As we've told you in past Digests, some Indiana taxpayers are threatening a revolt over property taxes. Rather than considering constructive reforms to the property tax, some anti-tax zealots are using the current situation as a reason to call for its outright elimination. Last week members of the Commission on State Tax and Financing Policy heard about the impact that property tax repeal would have on the state. The Legislative Services Agency (LSA) rightly titled their presentation "Challenges of Change."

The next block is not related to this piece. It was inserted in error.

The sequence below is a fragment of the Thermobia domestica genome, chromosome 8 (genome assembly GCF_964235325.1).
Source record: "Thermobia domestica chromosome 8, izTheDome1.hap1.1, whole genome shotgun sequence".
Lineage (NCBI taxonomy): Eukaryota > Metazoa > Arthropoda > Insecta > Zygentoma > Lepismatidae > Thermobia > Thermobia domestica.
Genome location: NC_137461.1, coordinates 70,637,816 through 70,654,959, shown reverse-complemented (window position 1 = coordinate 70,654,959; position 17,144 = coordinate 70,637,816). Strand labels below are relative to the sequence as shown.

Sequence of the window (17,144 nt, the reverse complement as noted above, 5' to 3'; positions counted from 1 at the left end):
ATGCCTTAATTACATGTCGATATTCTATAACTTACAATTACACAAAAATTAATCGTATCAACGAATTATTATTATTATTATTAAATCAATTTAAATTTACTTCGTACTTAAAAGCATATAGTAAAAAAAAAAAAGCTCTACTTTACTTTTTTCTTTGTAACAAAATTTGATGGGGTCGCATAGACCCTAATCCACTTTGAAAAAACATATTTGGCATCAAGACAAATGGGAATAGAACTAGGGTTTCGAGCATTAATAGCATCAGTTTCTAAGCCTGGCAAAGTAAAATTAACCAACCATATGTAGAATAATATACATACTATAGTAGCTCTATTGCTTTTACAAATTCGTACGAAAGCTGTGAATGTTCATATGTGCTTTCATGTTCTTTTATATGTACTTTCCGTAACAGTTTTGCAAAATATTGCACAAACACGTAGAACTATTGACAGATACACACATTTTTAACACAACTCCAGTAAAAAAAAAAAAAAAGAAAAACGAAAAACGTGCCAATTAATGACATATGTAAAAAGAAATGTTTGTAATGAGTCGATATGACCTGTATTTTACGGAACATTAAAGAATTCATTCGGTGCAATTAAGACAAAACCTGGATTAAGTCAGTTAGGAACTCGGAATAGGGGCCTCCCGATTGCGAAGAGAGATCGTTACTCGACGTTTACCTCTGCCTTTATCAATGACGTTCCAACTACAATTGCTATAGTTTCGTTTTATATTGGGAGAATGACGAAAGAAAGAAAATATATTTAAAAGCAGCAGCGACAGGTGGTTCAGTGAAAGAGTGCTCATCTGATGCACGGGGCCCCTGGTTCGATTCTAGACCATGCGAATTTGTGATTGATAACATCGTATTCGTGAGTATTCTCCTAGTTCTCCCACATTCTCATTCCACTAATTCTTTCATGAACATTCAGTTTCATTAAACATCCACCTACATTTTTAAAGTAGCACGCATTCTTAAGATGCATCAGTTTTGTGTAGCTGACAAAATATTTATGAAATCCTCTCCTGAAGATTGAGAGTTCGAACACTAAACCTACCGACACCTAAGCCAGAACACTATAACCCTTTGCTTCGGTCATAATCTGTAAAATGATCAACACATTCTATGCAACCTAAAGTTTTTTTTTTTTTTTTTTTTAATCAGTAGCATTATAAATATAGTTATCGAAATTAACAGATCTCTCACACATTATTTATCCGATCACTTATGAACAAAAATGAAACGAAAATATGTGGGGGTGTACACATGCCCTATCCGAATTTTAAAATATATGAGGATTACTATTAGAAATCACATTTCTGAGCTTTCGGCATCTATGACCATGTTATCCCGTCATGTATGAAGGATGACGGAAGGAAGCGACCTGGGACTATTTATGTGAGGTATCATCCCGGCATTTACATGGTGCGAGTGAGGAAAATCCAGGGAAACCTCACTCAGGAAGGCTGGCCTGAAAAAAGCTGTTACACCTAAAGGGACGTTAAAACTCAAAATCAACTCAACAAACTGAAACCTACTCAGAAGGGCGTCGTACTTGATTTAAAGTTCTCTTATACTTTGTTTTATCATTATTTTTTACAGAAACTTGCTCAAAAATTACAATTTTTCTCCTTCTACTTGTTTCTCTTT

The LSA estimates that in order to replace the $6.1 billion Indiana property taxes currently bring in, lawmakers would have to either increase the state income tax rate from 3.4 to 9 percent, or hike the sales tax rate from 6 percent to a whopping 13.2 percent. The LSA's presentation shows that repealing all Indiana property taxes would be prohibitively expensive. While Indianans' angst over their rising property tax bills is understandable--property taxes are regressive, and are often not based on a homeowner's ability to pay them-- enacting targeted property tax reforms such as a low-income "circuit breaker" credit would allow local governments to retain this important revenue source, and would make Indiana property taxes less unfair without requiring a double-digit sales tax to pay for it.